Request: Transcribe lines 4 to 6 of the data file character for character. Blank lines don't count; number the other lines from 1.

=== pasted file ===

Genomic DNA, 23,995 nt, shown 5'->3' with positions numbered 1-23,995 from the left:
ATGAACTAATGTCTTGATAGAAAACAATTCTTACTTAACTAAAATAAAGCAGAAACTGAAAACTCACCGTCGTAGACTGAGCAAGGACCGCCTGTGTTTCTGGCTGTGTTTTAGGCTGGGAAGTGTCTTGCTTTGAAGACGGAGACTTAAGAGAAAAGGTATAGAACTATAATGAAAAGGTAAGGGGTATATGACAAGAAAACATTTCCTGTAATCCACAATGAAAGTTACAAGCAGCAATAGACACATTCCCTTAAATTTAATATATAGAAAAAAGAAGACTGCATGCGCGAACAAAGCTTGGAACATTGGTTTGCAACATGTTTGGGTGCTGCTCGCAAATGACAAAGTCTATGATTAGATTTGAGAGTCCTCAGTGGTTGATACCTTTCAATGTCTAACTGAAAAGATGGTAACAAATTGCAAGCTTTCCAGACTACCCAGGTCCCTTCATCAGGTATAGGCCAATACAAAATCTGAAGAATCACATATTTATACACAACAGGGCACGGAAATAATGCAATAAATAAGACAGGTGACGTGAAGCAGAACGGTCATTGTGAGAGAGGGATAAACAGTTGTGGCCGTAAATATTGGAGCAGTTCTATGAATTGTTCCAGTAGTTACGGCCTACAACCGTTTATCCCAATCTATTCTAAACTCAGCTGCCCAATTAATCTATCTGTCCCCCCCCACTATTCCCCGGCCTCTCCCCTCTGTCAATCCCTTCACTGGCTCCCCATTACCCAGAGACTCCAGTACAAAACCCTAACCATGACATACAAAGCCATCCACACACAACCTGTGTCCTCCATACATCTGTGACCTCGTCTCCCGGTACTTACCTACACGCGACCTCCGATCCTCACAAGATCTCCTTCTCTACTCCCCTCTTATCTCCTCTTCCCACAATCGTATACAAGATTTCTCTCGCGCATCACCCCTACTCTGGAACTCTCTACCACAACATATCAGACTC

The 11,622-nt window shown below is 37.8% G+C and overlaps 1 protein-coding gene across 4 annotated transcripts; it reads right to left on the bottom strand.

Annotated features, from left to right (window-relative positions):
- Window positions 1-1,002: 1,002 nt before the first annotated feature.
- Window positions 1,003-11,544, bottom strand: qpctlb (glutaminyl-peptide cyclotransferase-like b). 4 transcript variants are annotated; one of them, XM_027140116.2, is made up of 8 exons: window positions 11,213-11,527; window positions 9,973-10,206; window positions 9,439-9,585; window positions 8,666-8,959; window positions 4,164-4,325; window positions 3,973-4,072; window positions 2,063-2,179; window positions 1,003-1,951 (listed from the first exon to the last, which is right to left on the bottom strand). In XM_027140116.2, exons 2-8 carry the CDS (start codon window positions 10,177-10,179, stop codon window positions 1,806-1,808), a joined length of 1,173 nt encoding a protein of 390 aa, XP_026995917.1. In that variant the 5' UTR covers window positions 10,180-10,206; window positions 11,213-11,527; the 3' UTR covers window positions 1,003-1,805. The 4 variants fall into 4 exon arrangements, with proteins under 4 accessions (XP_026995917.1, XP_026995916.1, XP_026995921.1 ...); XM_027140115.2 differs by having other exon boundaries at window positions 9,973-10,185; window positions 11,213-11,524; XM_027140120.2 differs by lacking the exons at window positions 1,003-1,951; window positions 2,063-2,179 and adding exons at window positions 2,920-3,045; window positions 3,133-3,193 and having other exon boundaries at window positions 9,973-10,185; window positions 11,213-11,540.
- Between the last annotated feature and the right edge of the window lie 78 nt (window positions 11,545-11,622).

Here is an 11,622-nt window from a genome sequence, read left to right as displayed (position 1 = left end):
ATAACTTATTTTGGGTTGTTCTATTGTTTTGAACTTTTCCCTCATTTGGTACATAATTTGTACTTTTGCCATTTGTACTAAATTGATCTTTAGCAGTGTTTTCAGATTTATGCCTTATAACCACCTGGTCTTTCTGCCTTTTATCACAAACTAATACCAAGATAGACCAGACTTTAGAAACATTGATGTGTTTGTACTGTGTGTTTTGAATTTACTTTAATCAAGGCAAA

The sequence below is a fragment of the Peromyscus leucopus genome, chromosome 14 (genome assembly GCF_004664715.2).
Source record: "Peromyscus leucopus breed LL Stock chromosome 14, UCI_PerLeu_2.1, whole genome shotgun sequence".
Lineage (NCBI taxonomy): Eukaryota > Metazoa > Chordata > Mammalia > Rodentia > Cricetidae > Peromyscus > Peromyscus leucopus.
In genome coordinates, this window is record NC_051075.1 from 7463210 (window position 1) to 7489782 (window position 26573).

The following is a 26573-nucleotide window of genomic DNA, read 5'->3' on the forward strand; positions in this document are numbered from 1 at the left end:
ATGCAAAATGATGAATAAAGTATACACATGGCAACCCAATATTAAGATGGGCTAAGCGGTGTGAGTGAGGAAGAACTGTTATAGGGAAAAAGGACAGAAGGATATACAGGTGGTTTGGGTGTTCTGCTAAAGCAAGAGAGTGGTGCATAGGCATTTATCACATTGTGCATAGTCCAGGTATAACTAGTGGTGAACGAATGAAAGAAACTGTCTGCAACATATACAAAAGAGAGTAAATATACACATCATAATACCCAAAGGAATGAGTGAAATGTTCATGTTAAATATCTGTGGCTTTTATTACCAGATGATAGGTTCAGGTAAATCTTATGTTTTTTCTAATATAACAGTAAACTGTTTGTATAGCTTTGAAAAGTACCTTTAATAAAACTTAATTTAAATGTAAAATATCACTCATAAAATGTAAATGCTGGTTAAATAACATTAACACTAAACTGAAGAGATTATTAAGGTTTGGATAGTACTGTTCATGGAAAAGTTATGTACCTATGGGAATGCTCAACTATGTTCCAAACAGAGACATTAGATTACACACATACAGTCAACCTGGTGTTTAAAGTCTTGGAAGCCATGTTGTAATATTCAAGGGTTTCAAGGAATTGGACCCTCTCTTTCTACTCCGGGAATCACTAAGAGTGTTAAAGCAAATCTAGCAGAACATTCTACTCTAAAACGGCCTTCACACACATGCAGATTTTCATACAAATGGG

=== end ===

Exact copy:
Annotated features, from left to right (window-relative positions):
- Window positions 1-1,002: 1,002 nt before the first annotated feature.
- Window positions 1,003-11,544, bottom strand: qpctlb (glutaminyl-peptide cyclotransferase-like b). 4 transcript variants are annotated; one of them, XM_027140116.2, is made up of 8 exons: window positions 11,213-11,527; window positions 9,973-10,206; window positions 9,439-9,585; window positions 8,666-8,959; window positions 4,164-4,325; window positions 3,973-4,072; window positions 2,063-2,179; window positions 1,003-1,951 (listed from the first exon to the last, which is right to left on the bottom strand). In XM_027140116.2, exons 2-8 carry the CDS (start codon window positions 10,177-10,179, stop codon window positions 1,806-1,808), a joined length of 1,173 nt encoding a protein of 390 aa, XP_026995917.1. In that variant the 5' UTR covers window positions 10,180-10,206; window positions 11,213-11,527; the 3' UTR covers window positions 1,003-1,805. The 4 variants fall into 4 exon arrangements, with proteins under 4 accessions (XP_026995917.1, XP_026995916.1, XP_026995921.1 ...); XM_027140115.2 differs by having other exon boundaries at window positions 9,973-10,185; window positions 11,213-11,524; XM_027140120.2 differs by lacking the exons at window positions 1,003-1,951; window positions 2,063-2,179 and adding exons at window positions 2,920-3,045; window positions 3,133-3,193 and having other exon boundaries at window positions 9,973-10,185; window positions 11,213-11,540.